Macrowine 2021
IVES 9 IVES Conference Series 9 The use of cation exchange resins for wine acidity adjustment: Optimization of the process and the effects on tartrate formation and oxidative stability

The use of cation exchange resins for wine acidity adjustment: Optimization of the process and the effects on tartrate formation and oxidative stability


Acidity adjustments are key to microbial control, sensory quality and wine longevity. Acidification with cation exchange resins -in acid cycle- offers the possibility to reduce the pH by exchanging wine cations, such as potassium (K+), for hydrogen ions (H+). During the exchange process, the removal of potassium and calcium ions contributes to limiting the formation of tartrate salts, thus offering an alternative solution to conventional methods for tartrate stability. Moreover, the reduction of wine pH and the removal of metals catalyzers (e.g. iron) could positively impact the wine’s oxidative stability. Therefore, the aims of this work were (a) to optimize the ion exchange process by testing different volumes and concentrations of sulfuric acid (H2SO4) during the acid cycle, (b) evaluate the effects of the ion exchange process on the formation of tartrate salts, and (c) analyze the oxidative stability of the treated wines. The study involved a series of laboratory and commercial scale trials in which the chemical composition, tartrate and oxidative stability of the samples were investigated. In brief, the use of a 20% H2SO4 solution for the activation of the resins was equally effective in lowering the wine’s pH than a 50% H2SO4 solution. Correspondingly, 2.5 volumes of H2SO4 solution were enough to activate 10 volumes of resin. The outcomes of using cation exchange resins were wines with significantly lower pH (e.g. 33.5% reduction), higher titratable acidity (e.g. 31% rise), higher concentration of free sulfur dioxide (e.g. 56% increase), less cations such as potassium, calcium, iron, copper (e.g. 57 to 99 % drop), etc. Regarding tartrate stability, white and red wine samples were subjected to cation exchange treatments, and the resulting wines were blended back with the untreated wines in different proportions ranging from 0 to 100%. Wine tartrate stability was achieved by blending untreated wines with approximately 20% of cation exchange treated samples (by volume). Blends with higher volumes of cation exchange treated wines were significantly more stable but less appreciated from a sensory point of view. Finally, with regards to wine oxidation, the treatments caused a positive effect on the oxidative stability of the blends produced.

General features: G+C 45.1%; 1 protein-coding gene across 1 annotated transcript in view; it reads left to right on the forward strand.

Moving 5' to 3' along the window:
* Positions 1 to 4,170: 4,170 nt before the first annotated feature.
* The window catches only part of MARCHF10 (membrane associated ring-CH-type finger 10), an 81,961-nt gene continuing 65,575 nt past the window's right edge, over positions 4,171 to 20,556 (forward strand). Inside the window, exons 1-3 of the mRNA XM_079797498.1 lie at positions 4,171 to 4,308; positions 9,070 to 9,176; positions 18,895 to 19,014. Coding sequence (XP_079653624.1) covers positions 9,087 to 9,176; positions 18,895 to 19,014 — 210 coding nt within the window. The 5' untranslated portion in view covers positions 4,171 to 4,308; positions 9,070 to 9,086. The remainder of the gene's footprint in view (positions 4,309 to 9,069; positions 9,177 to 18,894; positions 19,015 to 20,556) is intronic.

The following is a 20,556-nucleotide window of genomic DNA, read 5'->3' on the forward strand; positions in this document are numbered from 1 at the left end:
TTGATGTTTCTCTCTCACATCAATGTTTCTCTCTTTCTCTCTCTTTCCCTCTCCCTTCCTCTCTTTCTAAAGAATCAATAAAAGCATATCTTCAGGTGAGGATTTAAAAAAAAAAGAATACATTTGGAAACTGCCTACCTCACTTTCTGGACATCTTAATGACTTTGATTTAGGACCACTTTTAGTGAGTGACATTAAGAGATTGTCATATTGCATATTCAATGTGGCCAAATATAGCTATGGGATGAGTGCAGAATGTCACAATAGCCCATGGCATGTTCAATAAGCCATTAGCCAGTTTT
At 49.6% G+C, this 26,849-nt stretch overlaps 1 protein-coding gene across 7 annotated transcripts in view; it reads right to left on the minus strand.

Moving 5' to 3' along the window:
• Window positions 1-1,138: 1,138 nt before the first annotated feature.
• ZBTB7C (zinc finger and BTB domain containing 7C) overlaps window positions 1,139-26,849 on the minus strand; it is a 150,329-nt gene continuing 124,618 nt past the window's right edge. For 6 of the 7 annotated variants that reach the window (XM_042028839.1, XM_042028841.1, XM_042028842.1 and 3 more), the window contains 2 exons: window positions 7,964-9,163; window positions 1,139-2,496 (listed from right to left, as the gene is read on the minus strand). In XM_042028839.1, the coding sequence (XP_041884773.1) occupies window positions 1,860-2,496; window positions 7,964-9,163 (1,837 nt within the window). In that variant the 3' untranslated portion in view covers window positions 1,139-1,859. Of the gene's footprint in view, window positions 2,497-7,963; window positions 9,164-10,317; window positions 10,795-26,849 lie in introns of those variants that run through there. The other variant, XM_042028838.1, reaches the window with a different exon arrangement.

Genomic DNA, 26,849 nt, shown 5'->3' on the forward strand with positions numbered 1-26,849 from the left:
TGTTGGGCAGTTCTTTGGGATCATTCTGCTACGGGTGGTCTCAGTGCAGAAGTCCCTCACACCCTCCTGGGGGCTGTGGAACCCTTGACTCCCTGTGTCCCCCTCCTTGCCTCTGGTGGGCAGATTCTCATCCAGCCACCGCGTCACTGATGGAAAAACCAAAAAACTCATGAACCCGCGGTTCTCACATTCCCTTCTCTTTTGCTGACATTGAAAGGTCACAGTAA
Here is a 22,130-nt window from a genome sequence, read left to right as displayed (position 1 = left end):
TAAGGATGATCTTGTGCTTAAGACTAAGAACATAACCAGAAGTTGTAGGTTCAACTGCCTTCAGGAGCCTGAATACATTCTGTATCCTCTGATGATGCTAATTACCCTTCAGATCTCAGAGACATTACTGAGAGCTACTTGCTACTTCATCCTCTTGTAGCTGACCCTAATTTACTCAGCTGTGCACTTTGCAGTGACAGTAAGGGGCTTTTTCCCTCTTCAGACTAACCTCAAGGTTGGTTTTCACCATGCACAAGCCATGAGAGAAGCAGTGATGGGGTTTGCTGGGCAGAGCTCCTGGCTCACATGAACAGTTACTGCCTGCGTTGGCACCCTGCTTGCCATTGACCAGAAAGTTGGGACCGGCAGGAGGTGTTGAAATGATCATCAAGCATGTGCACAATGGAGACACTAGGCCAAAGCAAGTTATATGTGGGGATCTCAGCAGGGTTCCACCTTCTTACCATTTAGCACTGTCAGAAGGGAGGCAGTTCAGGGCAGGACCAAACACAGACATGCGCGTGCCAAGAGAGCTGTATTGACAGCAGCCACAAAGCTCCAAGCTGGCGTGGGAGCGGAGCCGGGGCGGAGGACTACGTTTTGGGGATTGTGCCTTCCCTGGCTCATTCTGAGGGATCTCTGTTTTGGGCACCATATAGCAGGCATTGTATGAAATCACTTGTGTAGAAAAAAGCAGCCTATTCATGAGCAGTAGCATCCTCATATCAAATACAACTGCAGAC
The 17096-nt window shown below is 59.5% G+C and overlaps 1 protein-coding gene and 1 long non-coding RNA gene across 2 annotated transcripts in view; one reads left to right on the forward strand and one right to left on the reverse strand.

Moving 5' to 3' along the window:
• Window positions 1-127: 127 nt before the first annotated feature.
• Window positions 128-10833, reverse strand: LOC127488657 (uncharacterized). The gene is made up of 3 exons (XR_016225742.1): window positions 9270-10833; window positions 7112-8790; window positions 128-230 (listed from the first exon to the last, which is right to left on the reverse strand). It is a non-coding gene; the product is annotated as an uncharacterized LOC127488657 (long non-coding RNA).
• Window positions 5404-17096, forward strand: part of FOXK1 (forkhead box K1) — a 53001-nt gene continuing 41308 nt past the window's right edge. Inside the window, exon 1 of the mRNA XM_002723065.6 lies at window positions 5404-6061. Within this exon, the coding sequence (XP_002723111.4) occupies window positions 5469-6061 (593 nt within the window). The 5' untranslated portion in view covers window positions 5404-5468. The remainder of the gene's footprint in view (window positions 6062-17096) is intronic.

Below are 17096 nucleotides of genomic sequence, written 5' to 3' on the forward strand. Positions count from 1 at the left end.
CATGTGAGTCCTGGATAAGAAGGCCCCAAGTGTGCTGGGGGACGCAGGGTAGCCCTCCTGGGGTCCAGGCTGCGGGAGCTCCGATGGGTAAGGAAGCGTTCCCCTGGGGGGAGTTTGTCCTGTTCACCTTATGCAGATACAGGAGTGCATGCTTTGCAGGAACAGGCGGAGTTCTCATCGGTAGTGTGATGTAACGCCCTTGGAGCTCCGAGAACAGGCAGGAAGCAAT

Acknowledgements: Fondecyt grant Nº 1150725

Publication date: May 17, 2024

Issue: Macrowine 2016

Type: Poster


V. Felipe Laurie*, Felipe Ponce, Verónica Carrasco, Yaneris Mirabal-Gallardo

*Universidad de Talca

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IVES Conference Series | Macrowine | Macrowine 2016


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